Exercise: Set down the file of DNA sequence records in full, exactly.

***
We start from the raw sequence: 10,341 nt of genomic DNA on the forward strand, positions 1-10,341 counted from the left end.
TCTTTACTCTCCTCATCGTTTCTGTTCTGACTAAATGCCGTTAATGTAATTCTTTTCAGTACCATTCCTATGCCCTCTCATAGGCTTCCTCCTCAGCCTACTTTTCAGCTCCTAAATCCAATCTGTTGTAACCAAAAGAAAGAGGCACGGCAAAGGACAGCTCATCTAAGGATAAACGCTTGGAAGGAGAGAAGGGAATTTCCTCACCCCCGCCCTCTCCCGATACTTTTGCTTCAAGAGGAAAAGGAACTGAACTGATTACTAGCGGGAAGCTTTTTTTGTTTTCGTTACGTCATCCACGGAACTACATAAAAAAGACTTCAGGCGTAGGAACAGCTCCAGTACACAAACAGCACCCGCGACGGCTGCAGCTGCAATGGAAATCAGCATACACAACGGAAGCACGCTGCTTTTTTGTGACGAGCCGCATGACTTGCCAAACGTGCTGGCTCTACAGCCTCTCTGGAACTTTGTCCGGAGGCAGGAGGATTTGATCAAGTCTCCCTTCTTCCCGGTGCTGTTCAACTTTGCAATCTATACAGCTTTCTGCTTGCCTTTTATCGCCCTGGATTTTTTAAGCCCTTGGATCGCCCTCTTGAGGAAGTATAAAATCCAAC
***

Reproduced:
We start from the raw sequence: 10,341 nt of genomic DNA on the forward strand, positions 1-10,341 counted from the left end.
TCTTTACTCTCCTCATCGTTTCTGTTCTGACTAAATGCCGTTAATGTAATTCTTTTCAGTACCATTCCTATGCCCTCTCATAGGCTTCCTCCTCAGCCTACTTTTCAGCTCCTAAATCCAATCTGTTGTAACCAAAAGAAAGAGGCACGGCAAAGGACAGCTCATCTAAGGATAAACGCTTGGAAGGAGAGAAGGGAATTTCCTCACCCCCGCCCTCTCCCGATACTTTTGCTTCAAGAGGAAAAGGAACTGAACTGATTACTAGCGGGAAGCTTTTTTTGTTTTCGTTACGTCATCCACGGAACTACATAAAAAAGACTTCAGGCGTAGGAACAGCTCCAGTACACAAACAGCACCCGCGACGGCTGCAGCTGCAATGGAAATCAGCATACACAACGGAAGCACGCTGCTTTTTTGTGACGAGCCGCATGACTTGCCAAACGTGCTGGCTCTACAGCCTCTCTGGAACTTTGTCCGGAGGCAGGAGGATTTGATCAAGTCTCCCTTCTTCCCGGTGCTGTTCAACTTTGCAATCTATACAGCTTTCTGCTTGCCTTTTATCGCCCTGGATTTTTTAAGCCCTTGGATCGCCCTCTTGAGGAAGTATAAAATCCAAC